"I Have Lived In India Since I Was Three Months Old", Soni Razdan Slams Trolls Questioning Her On Her British Citizenship. Read Here

Bollywood News

Alia Bhatt's mother, veteran actor Soni Razdan recently slammed a troll who questioned her on her British passport.

Written By Radhika Sarkar | Mumbai | Updated On:
(Source: instagram)

Alia Bhatt's mother, veteran actor Soni Razdan recently slammed a troll who questioned her on her British passport. Stating that her father was an Indian and that she has lived in the country since she was a three-month-old baby, Razdan hit out a tweet that read, "I do actually. My father is Indian. Lived in India since I was 3 months old. Pay taxes. Hold an Overseas Citizen of India card. If my hard earned income is good enough to be used to better this nation then I have a right to voice my opinions too. #VoteOutHate" 

The troll had used defamatory words against her and had said: "Get lost British citizen ...u have no place in India to preach." 

READ: 'These Non-Indians Who Are Living Off This Land...,' Rangoli Chandel Attacks Alia Bhatt And Soni Razdan Over Their British Passports

Here's her tweet: 

Prior to this, Bollywood actor Kangana Ranaut's sister Rangoli Chandel also hit out at Alia Bhatt and Soni Razdan for owning British passports. "These non-Indians who are living off this land, using and abusing its people and its resources, lying about intolerance and spreading hatred, time to think about their agenda and not to get carried away with their provocations", read her tweet.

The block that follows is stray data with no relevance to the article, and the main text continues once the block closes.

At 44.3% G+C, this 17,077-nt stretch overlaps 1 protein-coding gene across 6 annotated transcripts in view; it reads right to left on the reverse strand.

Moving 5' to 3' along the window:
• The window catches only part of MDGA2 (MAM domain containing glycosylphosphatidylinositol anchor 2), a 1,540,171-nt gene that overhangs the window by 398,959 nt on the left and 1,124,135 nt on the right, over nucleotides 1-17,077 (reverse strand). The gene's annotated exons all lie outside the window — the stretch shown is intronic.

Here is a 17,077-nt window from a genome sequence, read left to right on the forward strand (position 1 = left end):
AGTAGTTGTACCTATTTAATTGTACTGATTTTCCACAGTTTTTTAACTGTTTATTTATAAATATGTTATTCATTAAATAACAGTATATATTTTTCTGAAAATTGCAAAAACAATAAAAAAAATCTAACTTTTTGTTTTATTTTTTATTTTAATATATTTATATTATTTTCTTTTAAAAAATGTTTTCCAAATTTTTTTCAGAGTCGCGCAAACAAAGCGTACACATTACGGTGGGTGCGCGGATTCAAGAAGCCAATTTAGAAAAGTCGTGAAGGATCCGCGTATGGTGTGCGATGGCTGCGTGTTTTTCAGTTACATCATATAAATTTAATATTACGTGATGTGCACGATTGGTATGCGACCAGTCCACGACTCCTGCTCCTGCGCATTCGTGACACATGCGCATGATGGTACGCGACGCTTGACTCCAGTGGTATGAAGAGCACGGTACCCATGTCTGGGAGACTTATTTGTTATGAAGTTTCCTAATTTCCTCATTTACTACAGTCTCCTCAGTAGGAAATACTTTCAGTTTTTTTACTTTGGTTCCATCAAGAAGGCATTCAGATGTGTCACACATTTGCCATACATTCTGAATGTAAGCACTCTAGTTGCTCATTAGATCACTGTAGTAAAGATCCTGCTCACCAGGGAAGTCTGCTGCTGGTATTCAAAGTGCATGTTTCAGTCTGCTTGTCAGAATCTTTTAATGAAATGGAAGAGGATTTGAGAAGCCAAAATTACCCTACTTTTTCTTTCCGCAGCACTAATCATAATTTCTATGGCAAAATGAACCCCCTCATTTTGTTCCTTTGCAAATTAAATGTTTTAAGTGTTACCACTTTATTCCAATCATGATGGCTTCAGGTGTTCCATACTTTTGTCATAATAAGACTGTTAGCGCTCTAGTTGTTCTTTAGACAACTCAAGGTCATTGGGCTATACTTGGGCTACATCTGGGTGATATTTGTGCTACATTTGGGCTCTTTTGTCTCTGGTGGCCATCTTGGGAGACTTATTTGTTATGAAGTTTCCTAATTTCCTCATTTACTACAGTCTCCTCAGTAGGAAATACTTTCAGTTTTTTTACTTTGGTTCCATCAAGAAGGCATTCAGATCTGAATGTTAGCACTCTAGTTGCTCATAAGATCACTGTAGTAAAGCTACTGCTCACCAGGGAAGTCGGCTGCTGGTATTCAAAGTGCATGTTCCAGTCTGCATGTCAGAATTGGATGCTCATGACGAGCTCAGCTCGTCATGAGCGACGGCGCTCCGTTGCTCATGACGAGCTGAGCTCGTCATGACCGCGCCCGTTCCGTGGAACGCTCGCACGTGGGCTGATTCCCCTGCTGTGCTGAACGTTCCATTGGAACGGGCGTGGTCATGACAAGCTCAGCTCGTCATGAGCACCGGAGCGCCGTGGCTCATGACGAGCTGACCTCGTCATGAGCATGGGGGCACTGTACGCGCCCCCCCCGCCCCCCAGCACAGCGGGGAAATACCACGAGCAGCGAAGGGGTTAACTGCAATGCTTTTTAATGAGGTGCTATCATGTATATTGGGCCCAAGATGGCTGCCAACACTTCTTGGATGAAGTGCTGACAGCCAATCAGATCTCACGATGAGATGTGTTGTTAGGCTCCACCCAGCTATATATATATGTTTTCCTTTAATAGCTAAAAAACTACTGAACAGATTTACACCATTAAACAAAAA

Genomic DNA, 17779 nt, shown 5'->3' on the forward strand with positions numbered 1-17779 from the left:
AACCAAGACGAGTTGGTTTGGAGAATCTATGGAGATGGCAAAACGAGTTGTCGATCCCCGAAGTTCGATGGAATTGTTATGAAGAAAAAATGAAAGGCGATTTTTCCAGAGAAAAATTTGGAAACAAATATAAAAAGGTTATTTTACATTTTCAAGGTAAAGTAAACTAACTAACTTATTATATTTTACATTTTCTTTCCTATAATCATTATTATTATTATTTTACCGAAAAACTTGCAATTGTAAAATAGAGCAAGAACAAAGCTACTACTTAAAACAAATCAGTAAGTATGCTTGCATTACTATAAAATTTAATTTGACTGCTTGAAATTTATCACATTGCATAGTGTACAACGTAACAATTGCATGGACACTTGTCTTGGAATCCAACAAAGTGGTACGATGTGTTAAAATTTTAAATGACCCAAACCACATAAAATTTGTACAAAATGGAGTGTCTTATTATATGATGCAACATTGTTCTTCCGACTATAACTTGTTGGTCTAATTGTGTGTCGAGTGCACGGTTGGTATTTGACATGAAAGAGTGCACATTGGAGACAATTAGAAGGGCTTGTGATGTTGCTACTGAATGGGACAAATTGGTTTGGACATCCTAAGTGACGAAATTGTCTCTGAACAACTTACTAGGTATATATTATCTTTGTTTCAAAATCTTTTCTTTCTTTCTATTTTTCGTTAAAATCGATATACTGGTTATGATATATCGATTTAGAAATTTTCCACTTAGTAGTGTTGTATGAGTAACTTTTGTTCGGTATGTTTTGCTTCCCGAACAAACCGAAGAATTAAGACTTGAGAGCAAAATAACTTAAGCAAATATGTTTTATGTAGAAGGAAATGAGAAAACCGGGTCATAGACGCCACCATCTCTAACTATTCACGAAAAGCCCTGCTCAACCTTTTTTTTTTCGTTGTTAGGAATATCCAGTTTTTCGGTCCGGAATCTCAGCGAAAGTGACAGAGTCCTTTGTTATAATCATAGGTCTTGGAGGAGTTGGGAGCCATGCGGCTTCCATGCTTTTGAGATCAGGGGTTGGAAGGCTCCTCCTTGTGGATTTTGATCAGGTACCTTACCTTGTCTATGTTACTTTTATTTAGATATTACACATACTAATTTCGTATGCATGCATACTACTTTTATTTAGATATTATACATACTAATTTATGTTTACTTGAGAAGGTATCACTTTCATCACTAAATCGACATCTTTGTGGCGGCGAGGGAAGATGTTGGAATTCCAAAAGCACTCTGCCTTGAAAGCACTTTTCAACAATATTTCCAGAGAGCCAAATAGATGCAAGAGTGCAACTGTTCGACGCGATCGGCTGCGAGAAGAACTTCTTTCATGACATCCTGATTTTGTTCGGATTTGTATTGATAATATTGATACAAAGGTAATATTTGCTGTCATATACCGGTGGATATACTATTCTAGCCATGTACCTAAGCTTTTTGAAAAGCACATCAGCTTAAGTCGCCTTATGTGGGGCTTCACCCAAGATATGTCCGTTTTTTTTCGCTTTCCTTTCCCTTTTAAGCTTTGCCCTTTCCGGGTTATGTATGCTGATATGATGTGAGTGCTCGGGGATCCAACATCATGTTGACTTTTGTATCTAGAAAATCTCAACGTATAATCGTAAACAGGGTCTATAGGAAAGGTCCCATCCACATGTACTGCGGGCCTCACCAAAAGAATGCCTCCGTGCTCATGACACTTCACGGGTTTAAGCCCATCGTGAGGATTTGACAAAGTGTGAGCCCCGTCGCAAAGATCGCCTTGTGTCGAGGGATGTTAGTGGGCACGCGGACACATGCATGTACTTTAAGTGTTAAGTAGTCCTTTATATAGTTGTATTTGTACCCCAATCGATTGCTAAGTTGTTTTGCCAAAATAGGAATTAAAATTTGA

For those unaware, Alia Bhatt and Soni Razdan hold a British passport and she cannot only cast her vote for the same reason. The only way the two of them will be able to do so will be if they give up their British passport for Indian citizenship. 

READ: Soni Razdan's Word Of Caution When Asked About Alia-Ranbir Getting Married Applies To Everyone

Meanwhile, on the work front, the veteran actress was last seen in 'No Father's in Kashmir'. No Fathers in Kashmir had a tumultuous journey to the theatres, facing problems in getting a Central Board of Film Certification (CBFC) clearance. It was initially offered an 'A' certificate but the makers protested. On March 11, following two hearings in December and January, the Film Certification Appellate Tribunal (FCAT) announced the film fit for U/A certification.

 

 

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